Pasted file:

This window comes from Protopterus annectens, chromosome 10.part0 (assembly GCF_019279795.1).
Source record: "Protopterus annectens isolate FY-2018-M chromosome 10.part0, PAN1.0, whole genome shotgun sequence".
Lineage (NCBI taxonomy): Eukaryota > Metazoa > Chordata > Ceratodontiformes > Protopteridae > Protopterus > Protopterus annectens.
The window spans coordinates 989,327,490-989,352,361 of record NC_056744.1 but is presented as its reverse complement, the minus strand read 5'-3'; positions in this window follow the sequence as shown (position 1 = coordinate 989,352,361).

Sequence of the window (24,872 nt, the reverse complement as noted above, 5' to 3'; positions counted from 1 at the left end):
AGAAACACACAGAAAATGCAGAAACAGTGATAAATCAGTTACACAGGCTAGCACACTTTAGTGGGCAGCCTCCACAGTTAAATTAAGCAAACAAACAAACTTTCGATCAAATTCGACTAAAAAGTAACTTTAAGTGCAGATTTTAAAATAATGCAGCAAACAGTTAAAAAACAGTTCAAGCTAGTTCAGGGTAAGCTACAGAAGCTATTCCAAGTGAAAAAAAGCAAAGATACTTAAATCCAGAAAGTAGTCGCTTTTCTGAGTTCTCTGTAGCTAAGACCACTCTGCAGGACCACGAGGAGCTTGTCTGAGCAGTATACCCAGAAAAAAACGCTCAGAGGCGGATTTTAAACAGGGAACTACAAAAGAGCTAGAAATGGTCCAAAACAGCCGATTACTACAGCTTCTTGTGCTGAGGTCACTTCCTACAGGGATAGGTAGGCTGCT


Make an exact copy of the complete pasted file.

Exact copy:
This window comes from Protopterus annectens, chromosome 10.part0 (assembly GCF_019279795.1).
Source record: "Protopterus annectens isolate FY-2018-M chromosome 10.part0, PAN1.0, whole genome shotgun sequence".
Lineage (NCBI taxonomy): Eukaryota > Metazoa > Chordata > Ceratodontiformes > Protopteridae > Protopterus > Protopterus annectens.
The window spans coordinates 989,327,490-989,352,361 of record NC_056744.1 but is presented as its reverse complement, the minus strand read 5'-3'; positions in this window follow the sequence as shown (position 1 = coordinate 989,352,361).

Sequence of the window (24,872 nt, the reverse complement as noted above, 5' to 3'; positions counted from 1 at the left end):
AGAAACACACAGAAAATGCAGAAACAGTGATAAATCAGTTACACAGGCTAGCACACTTTAGTGGGCAGCCTCCACAGTTAAATTAAGCAAACAAACAAACTTTCGATCAAATTCGACTAAAAAGTAACTTTAAGTGCAGATTTTAAAATAATGCAGCAAACAGTTAAAAAACAGTTCAAGCTAGTTCAGGGTAAGCTACAGAAGCTATTCCAAGTGAAAAAAAGCAAAGATACTTAAATCCAGAAAGTAGTCGCTTTTCTGAGTTCTCTGTAGCTAAGACCACTCTGCAGGACCACGAGGAGCTTGTCTGAGCAGTATACCCAGAAAAAAACGCTCAGAGGCGGATTTTAAACAGGGAACTACAAAAGAGCTAGAAATGGTCCAAAACAGCCGATTACTACAGCTTCTTGTGCTGAGGTCACTTCCTACAGGGATAGGTAGGCTGCT